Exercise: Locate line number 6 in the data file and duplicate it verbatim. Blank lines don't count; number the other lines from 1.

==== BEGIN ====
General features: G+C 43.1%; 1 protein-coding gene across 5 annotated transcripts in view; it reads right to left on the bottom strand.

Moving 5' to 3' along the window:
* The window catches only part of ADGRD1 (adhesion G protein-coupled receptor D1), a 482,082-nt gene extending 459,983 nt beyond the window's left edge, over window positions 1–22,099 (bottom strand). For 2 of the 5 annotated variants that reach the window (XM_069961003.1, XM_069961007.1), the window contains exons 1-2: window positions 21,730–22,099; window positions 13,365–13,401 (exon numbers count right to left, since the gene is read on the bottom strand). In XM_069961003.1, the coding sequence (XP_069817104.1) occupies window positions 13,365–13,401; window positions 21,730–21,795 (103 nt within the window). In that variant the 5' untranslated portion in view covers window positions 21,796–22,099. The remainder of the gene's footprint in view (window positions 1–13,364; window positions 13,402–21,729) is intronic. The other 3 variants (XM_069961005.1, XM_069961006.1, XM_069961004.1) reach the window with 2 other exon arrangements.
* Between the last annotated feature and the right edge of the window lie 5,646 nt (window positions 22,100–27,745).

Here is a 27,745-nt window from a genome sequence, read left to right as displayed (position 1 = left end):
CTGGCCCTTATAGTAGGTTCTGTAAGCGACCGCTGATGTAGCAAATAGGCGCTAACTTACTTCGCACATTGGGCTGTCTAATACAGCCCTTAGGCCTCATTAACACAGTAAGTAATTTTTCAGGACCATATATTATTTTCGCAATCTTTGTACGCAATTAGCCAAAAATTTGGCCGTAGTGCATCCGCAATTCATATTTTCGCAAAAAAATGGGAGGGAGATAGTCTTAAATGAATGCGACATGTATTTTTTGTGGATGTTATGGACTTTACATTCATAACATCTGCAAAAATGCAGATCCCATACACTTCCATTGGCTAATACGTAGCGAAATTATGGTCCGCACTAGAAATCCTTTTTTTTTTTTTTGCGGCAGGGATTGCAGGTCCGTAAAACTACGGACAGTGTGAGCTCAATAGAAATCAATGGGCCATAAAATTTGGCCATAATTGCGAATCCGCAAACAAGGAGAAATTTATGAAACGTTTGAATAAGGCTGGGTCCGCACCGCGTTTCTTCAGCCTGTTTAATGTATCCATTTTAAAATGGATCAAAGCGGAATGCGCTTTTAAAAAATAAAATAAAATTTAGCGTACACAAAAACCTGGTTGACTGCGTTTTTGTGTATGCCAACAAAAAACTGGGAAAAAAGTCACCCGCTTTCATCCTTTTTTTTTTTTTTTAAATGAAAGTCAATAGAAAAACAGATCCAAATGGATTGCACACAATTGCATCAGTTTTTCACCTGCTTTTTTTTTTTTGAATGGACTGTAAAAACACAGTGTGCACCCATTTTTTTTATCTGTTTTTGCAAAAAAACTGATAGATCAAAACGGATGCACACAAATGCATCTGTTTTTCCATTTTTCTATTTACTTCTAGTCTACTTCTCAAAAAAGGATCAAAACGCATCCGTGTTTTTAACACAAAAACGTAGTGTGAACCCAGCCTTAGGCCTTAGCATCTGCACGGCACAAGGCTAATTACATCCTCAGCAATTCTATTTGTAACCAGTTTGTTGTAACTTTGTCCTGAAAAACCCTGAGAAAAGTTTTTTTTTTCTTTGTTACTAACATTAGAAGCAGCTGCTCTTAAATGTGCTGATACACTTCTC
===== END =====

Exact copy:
CTGGCCCTTATAGTAGGTTCTGTAAGCGACCGCTGATGTAGCAAATAGGCGCTAACTTACTTCGCACATTGGGCTGTCTAATACAGCCCTTAGGCCTCATTAACACAGTAAGTAATTTTTCAGGACCATATATTATTTTCGCAATCTTTGTACGCAATTAGCCAAAAATTTGGCCGTAGTGCATCCGCAATTCATATTTTCGCAAAAAAATGGGAGGGAGATAGTCTTAAATGAATGCGACATGTATTTTTTGTGGATGTTATGGACTTTACATTCATAACATCTGCAAAAATGCAGATCCCATACACTTCCATTGGCTAATACGTAGCGAAATTATGGTCCGCACTAGAAATCCTTTTTTTTTTTTTTGCGGCAGGGATTGCAGGTCCGTAAAACTACGGACAGTGTGAGCTCAATAGAAATCAATGGGCCATAAAATTTGGCCATAATTGCGAATCCGCAAACAAGGAGAAATTTATGAAACGTTTGAATAAGGCTGGGTCCGCACCGCGTTTCTTCAGCCTGTTTAATGTATCCATTTTAAAATGGATCAAAGCGGAATGCGCTTTTAAAAAATAAAATAAAATTTAGCGTACACAAAAACCTGGTTGACTGCGTTTTTGTGTATGCCAACAAAAAACTGGGAAAAAAGTCACCCGCTTTCATCCTTTTTTTTTTTTTTTAAATGAAAGTCAATAGAAAAACAGATCCAAATGGATTGCACACAATTGCATCAGTTTTTCACCTGCTTTTTTTTTTTTGAATGGACTGTAAAAACACAGTGTGCACCCATTTTTTTTATCTGTTTTTGCAAAAAAACTGATAGATCAAAACGGATGCACACAAATGCATCTGTTTTTCCATTTTTCTATTTACTTCTAGTCTACTTCTCAAAAAAGGATCAAAACGCATCCGTGTTTTTAACACAAAAACGTAGTGTGAACCCAGCCTTAGGCCTTAGCATCTGCACGGCACAAGGCTAATTACATCCTCAGCAATTCTATTTGTAACCAGTTTGTTGTAACTTTGTCCTGAAAAACCCTGAGAAAAGTTTTTTTTTTCTTTGTTACTAACATTAGAAGCAGCTGCTCTTAAATGTGCTGATACACTTCTC